On NC-24, about 30 miles from Camp Lejeune, a large sign in front of the turkey coops in a large field says "Thank You For our Freedom".
A few months ago I made a pit stop at a fast food joint in Jacksonville, home of the Marine base, and grabbed an ice cream cone. While I sat down to eat the cone, I noticed a young Marine in uniform with his wife and 2 small children. It looked like he just came home. Whatever, his situation was, he was clearly reaching out to his wife and kids and was hard pressed for time. An older woman interrupted them saying "Thank you for your service". I remained silent, finished my cone and left.
I'm a conscientious objector in a Marine town. I struggle to find the right words to say and the right things to do to give thanks and show respect to our troops. I know that some things, like interrupting a family moment, just aren't right. I think there must be something a little classier than a sign of thanks in front of a turkey coop. With today's all volunteer army a few are asked to carry the burdens of the many, so most of us feel awkward and perhaps a little bit guilty. So what can we do?
I firmly believe that peace begins with me because I spent much of my childhood trying to control my rage. Peace is not something that just happens, especially for a kid with highly impulsive ADHD, Tourettes and PTSD who gets picked on and fights back. As I grew into my mid-teens I realized I could never be a soldier, a cop or someone involved in potential violence. The rage would come back, the impulsivity would be uncontrollable and bad things would happen. Personal peace came from seeking it minute by minute, hour by hour. It still does.
The Viet Nam war escalated as I approached graduation and draft age in the class of 69. I realized that the only way war will ever stop is by individuals like me saying no one person at a time. But that is not enough, because peace is not a state of not-war. Peace comes from working for fairness, justice and humanitarian principles which are expounded upon in the Sermon of the Mount, Matthew 25 and many other religious and secular texts. I was fortunate to receive CO status (though I never had to use it because I was the lucky winner of a high draft lottery number).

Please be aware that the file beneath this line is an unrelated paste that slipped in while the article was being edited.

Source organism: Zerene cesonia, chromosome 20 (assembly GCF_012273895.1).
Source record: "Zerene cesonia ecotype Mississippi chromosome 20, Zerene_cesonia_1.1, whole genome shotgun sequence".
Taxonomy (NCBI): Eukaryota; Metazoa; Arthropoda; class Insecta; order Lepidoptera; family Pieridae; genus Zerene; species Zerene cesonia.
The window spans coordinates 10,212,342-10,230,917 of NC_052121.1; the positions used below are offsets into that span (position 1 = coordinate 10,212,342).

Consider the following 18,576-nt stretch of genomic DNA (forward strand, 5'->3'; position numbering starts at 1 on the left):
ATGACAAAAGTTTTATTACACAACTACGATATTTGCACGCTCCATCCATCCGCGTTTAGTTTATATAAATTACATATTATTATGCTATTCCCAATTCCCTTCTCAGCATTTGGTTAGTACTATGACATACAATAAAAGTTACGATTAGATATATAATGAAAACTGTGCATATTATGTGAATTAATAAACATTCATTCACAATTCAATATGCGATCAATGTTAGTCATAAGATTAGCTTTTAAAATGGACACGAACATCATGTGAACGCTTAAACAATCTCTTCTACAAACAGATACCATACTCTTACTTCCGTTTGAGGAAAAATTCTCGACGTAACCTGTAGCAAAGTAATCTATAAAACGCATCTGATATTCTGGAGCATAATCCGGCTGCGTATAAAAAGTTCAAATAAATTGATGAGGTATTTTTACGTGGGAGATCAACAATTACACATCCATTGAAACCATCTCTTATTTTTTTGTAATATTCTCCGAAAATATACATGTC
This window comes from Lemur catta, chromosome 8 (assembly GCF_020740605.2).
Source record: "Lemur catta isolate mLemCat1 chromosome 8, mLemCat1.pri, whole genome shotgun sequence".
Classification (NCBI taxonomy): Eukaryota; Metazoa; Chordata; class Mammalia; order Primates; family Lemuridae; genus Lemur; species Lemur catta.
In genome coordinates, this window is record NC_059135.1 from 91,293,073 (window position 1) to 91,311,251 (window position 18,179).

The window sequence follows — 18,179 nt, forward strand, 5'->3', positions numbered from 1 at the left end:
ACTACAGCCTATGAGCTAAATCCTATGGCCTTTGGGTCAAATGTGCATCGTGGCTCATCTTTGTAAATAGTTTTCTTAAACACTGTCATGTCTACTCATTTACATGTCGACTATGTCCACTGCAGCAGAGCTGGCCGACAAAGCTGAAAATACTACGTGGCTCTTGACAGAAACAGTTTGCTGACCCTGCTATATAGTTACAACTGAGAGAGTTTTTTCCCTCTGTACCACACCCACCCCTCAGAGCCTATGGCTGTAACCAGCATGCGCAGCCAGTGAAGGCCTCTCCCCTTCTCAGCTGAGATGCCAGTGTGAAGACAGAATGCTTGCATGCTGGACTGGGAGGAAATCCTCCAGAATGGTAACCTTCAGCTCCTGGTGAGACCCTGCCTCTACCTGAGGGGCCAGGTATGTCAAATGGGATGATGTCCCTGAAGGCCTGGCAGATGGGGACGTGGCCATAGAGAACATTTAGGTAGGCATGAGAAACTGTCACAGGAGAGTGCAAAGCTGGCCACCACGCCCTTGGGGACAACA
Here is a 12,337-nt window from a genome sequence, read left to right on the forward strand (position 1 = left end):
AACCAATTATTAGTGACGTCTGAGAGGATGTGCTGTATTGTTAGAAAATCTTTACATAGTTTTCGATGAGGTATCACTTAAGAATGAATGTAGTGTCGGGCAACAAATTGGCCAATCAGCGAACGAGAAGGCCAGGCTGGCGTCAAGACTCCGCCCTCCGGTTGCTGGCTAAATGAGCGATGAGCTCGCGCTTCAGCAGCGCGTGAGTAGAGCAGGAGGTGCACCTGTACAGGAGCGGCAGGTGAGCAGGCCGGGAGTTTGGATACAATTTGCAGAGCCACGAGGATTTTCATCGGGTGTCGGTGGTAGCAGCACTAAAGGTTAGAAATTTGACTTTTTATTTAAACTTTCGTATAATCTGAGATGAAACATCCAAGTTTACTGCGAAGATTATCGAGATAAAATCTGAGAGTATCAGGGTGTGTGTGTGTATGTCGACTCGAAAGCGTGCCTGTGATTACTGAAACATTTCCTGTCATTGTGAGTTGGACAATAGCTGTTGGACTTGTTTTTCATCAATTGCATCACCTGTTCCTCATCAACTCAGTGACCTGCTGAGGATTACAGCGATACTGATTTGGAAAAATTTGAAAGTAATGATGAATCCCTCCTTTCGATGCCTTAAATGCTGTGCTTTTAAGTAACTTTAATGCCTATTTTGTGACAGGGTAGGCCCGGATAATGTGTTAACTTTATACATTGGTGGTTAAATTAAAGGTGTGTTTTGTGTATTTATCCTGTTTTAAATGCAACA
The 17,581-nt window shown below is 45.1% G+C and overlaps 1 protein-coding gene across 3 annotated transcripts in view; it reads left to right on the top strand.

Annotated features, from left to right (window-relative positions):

I quickly got to know a geology grad student who had just returned from Viet Nam after starting at Chapel Hill in the fall of 69. Only then did I have a clue of what a clusterfuck we had gotten into. All of us who were fortunate students with deferments owed it to the troops to do something to end the war. Peace wasn't going to break out spontaneously when so many people were profiting from the war at the expense of our troops and the people of Viet Nam. I joined anti-war protests and marched on Washington. The best thing I could do for the troops was to work to bring them home.
Forty two years later, driving down NC-24 "Freedom Way", with pawn shops, tire stores and strip joints on one side and Camp Lejeune on the other, freedom is apparently still just another word for nothing left to lose. President Obama has, as promised, brought home our combat troops from Iraq but they are still asked to do the impossible in Afghanistan. Only now they are asked to do it in deployment after deployment.
I don't expect anyone to agree with me politically, but I hope we can all agree on one thing that we owe our troops. Our troops obey civilian orders. We the people, who hire and fire the civilian leaders the troops obey, have the duty of citizenship. The vote, was won by sacrifice. We have the duty to use that vote to select civilian leaders who will deploy the troops for the public good, not private profit or political power. And if the troops are treated as pawns for the powerful we are obliged to protest.
One thing all of us can do for our troops is to let them know we haven't forgotten them when they are deployed. The best way to say "Thank you for your service" is to send them a piece of home when they are overseas. NFTT deserves our support because it helps maintain our troops' humanity in alien, often violent, conditions.